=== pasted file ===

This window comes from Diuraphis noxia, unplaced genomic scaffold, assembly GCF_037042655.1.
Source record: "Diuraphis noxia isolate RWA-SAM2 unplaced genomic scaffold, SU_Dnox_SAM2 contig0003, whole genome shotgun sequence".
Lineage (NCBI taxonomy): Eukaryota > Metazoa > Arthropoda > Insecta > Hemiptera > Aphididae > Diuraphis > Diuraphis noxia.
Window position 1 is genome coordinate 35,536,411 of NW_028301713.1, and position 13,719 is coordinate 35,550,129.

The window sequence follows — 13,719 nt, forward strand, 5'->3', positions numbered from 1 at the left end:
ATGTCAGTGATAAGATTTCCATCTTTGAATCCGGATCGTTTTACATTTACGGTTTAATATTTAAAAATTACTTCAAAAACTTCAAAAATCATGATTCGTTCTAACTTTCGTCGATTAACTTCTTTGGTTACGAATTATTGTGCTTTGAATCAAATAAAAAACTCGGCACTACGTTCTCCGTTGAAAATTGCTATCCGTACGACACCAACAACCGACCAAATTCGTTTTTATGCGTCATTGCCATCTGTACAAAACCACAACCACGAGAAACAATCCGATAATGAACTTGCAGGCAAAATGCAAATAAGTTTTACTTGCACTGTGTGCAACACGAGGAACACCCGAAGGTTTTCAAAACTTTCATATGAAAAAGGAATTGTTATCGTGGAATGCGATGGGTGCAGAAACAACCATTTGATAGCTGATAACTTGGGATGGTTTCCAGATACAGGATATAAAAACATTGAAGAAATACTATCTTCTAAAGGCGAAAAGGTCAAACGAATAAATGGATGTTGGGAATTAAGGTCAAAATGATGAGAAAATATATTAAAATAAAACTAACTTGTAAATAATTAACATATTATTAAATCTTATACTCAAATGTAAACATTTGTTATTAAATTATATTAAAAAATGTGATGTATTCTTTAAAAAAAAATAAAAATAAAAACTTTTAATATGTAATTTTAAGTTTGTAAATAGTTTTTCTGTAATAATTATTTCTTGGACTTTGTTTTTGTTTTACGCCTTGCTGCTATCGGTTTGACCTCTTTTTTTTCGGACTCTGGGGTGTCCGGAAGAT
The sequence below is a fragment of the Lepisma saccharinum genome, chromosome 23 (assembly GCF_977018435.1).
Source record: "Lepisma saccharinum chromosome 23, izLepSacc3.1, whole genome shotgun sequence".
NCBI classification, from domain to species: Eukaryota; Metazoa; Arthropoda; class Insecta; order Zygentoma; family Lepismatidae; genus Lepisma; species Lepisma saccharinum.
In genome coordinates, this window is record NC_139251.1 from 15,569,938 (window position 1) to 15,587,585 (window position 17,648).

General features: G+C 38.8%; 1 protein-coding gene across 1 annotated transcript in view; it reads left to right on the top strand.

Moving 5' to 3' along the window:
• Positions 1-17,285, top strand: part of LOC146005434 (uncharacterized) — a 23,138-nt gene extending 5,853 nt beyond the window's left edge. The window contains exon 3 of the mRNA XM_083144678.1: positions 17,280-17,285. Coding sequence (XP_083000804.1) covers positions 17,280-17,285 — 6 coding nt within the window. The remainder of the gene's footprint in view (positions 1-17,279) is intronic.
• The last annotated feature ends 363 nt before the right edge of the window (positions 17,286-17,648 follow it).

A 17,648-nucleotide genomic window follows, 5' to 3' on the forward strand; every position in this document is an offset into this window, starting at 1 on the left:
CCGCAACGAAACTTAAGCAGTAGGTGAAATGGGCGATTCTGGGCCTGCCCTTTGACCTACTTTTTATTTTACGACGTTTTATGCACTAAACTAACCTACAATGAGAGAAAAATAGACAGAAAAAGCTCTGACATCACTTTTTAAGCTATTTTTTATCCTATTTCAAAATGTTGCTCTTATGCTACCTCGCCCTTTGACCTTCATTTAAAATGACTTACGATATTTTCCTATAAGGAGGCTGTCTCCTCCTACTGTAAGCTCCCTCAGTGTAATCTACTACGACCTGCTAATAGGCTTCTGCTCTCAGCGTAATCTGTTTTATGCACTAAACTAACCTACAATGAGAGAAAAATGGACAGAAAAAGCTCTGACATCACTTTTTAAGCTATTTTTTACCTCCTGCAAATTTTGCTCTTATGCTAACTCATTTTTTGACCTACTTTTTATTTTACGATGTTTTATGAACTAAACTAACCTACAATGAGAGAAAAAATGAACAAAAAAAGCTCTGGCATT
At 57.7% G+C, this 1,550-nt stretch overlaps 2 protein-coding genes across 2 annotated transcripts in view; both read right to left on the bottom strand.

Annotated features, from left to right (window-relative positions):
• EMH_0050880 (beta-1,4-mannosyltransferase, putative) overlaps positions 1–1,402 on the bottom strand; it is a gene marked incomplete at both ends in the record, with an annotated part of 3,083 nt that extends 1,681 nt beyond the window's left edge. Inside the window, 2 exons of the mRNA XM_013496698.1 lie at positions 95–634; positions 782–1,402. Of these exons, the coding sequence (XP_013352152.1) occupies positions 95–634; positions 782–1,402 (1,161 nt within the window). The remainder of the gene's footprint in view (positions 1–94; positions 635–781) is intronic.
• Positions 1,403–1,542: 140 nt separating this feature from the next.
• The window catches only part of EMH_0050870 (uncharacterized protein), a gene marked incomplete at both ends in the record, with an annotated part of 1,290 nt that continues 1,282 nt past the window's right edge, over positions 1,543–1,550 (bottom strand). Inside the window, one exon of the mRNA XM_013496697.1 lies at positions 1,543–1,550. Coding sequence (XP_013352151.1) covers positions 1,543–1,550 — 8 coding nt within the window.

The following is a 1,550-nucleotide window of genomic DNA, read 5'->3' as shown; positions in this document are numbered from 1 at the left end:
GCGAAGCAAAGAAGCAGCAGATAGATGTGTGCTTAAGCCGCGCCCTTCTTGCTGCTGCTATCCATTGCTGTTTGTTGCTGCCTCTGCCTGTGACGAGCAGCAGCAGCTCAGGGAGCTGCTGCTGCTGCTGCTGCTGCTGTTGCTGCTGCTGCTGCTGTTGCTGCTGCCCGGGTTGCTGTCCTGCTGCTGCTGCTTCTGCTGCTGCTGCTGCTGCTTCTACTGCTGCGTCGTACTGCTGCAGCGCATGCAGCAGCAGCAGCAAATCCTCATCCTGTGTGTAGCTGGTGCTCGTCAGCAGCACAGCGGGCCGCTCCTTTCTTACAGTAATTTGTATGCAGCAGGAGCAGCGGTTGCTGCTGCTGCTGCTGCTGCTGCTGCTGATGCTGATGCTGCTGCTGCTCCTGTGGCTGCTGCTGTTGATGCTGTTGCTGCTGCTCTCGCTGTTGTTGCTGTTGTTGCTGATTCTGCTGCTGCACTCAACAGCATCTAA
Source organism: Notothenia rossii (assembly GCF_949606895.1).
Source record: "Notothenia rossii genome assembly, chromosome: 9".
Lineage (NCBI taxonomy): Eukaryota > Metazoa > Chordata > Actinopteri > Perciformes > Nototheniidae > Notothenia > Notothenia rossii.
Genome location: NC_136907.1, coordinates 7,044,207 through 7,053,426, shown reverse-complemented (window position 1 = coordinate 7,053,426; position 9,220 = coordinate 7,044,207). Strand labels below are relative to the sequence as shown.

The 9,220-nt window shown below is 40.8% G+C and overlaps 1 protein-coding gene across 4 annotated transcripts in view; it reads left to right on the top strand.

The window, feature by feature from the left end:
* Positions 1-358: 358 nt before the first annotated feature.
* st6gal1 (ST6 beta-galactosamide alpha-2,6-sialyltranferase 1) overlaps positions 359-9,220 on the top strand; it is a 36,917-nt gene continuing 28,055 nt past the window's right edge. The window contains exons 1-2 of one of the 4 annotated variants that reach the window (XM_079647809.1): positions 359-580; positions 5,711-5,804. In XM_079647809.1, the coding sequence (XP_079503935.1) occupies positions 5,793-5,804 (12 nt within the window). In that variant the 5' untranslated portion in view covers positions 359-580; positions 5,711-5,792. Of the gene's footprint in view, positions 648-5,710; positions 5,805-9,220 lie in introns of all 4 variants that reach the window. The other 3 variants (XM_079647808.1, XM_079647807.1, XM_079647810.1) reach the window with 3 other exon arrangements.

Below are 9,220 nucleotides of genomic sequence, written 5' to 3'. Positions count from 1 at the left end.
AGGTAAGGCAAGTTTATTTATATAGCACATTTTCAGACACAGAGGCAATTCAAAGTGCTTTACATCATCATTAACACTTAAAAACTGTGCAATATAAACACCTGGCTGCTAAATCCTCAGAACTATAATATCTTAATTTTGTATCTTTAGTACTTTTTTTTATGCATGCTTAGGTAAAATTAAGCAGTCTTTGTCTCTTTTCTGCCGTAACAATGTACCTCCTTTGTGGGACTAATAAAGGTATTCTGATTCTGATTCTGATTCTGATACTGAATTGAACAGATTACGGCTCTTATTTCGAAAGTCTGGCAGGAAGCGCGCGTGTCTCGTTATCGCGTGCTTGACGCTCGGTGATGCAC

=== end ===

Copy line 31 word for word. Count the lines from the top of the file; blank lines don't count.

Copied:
* st6gal1 (ST6 beta-galactosamide alpha-2,6-sialyltranferase 1) overlaps positions 359-9,220 on the top strand; it is a 36,917-nt gene continuing 28,055 nt past the window's right edge. The window contains exons 1-2 of one of the 4 annotated variants that reach the window (XM_079647809.1): positions 359-580; positions 5,711-5,804. In XM_079647809.1, the coding sequence (XP_079503935.1) occupies positions 5,793-5,804 (12 nt within the window). In that variant the 5' untranslated portion in view covers positions 359-580; positions 5,711-5,792. Of the gene's footprint in view, positions 648-5,710; positions 5,805-9,220 lie in introns of all 4 variants that reach the window. The other 3 variants (XM_079647808.1, XM_079647807.1, XM_079647810.1) reach the window with 3 other exon arrangements.